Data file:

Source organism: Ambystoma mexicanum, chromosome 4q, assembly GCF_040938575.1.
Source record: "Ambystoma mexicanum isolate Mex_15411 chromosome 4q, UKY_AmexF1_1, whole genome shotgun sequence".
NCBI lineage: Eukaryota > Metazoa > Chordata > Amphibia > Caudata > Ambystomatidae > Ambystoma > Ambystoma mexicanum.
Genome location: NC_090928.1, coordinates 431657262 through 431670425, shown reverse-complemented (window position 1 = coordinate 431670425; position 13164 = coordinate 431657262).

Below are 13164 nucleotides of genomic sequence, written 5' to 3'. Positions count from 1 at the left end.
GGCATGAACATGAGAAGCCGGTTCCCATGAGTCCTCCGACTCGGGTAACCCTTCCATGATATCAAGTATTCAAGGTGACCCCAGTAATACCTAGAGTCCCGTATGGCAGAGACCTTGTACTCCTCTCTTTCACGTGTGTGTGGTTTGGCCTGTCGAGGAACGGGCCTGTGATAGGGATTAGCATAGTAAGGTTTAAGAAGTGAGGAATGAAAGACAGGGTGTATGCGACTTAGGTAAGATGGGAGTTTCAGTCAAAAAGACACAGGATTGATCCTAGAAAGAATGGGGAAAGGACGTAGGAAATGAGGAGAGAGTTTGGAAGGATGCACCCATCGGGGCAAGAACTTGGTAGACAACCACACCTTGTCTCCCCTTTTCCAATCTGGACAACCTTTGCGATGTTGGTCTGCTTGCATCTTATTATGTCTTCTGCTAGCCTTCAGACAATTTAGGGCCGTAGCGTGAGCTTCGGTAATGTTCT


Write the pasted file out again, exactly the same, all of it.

Source organism: Ambystoma mexicanum, chromosome 4q, assembly GCF_040938575.1.
Source record: "Ambystoma mexicanum isolate Mex_15411 chromosome 4q, UKY_AmexF1_1, whole genome shotgun sequence".
NCBI lineage: Eukaryota > Metazoa > Chordata > Amphibia > Caudata > Ambystomatidae > Ambystoma > Ambystoma mexicanum.
Genome location: NC_090928.1, coordinates 431657262 through 431670425, shown reverse-complemented (window position 1 = coordinate 431670425; position 13164 = coordinate 431657262).

Below are 13164 nucleotides of genomic sequence, written 5' to 3'. Positions count from 1 at the left end.
GGCATGAACATGAGAAGCCGGTTCCCATGAGTCCTCCGACTCGGGTAACCCTTCCATGATATCAAGTATTCAAGGTGACCCCAGTAATACCTAGAGTCCCGTATGGCAGAGACCTTGTACTCCTCTCTTTCACGTGTGTGTGGTTTGGCCTGTCGAGGAACGGGCCTGTGATAGGGATTAGCATAGTAAGGTTTAAGAAGTGAGGAATGAAAGACAGGGTGTATGCGACTTAGGTAAGATGGGAGTTTCAGTCAAAAAGACACAGGATTGATCCTAGAAAGAATGGGGAAAGGACGTAGGAAATGAGGAGAGAGTTTGGAAGGATGCACCCATCGGGGCAAGAACTTGGTAGACAACCACACCTTGTCTCCCCTTTTCCAATCTGGACAACCTTTGCGATGTTGGTCTGCTTGCATCTTATTATGTCTTCTGCTAGCCTTCAGACAATTTAGGGCCGTAGCGTGAGCTTCGGTAATGTTCT